Inflow and Infiltration

In the 1980s and early 1990s, the City Wastewater Facility would experience very high peak flow rates during rain events, often causing bypasses. At that time, the plant’s NPDES permit allowed a limited number of bypasses, and we were exceeding that amount. A large part of the problem was the combined sewer/storm system in some areas of the city. To address this problem, a Combined Flow Separation Program was initiated in 1994. Twelve projects were developed and about 8,000 Inflow and Infiltration (I&I) points were removed, reducing flow by an estimated 20 million gallons per day (MGD) during heavy rains. 

Although great progress had been made, we recognized that more work needed to be done. In 2010, the City hired a contractor to perform an I&I study on the city’s sewer collection system. The scope of work was later expanded to include identifying source defects and making recommendations for repairs. A five-year plan was developed to address some of the defects found in the study area. This program began in 2013 and encompasses the repair of 1,588 manholes, 17 cross connects, and 116 main lines. They also performed a second sewer system evaluation survey after repairs were made. More detailed information can be found in the presentation that was given at the 2013 Missouri Water and Wastewater Conference.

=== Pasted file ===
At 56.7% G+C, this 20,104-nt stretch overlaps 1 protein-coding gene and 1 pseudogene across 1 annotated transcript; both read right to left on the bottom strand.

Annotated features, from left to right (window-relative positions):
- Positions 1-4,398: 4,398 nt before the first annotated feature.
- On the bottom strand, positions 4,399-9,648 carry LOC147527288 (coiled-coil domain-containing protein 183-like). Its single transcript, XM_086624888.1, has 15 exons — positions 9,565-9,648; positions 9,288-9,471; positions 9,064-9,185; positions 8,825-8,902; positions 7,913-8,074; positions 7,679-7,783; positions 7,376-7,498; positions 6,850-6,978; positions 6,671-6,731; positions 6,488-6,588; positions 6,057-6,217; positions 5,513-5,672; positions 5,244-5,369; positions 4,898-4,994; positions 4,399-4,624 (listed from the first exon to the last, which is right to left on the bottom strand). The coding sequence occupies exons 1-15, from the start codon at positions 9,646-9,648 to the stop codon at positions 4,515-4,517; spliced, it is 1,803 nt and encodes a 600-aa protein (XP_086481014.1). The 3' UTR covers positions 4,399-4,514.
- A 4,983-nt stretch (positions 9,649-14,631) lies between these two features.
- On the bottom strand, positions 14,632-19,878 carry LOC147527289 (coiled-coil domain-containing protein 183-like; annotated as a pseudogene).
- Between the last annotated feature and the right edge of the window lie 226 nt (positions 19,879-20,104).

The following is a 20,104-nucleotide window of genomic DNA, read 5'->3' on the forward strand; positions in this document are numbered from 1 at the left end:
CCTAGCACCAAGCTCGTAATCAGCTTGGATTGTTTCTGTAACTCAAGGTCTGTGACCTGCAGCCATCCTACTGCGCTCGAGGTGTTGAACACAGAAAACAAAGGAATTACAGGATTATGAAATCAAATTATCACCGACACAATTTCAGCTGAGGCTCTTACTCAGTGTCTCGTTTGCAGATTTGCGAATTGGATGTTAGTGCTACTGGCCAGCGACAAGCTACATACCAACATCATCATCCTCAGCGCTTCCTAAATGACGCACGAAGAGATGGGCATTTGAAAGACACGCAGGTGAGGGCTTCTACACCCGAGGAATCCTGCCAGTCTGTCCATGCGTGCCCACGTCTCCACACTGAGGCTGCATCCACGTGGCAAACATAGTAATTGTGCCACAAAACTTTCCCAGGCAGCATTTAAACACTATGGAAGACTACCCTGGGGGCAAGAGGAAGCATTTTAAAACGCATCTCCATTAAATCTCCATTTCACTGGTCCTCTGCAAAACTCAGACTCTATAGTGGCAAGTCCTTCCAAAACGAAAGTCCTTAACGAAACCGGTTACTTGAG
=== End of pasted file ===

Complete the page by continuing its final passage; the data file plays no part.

Because of goals set forth in the Clean Water Act, new regulations and aging sewer systems, I&I flow reduction will most likely be an unending effort.

Smoke Testing Smoke Testing
Smoke testing is an efficient and cost effective way to help identify areas where rain water is entering the sanitary sewer system. Rain water can cause an unnecessary load on the Wastewater Treatment Facility, and could potentially cause sanitary sewer backups. During smoke testing, smoke-filled air is forced through a sanitary sewer line. The smoke under pressure will fill the main line plus any connections and then follow the path of any leak to the ground surface, quickly revealing the location of any defects.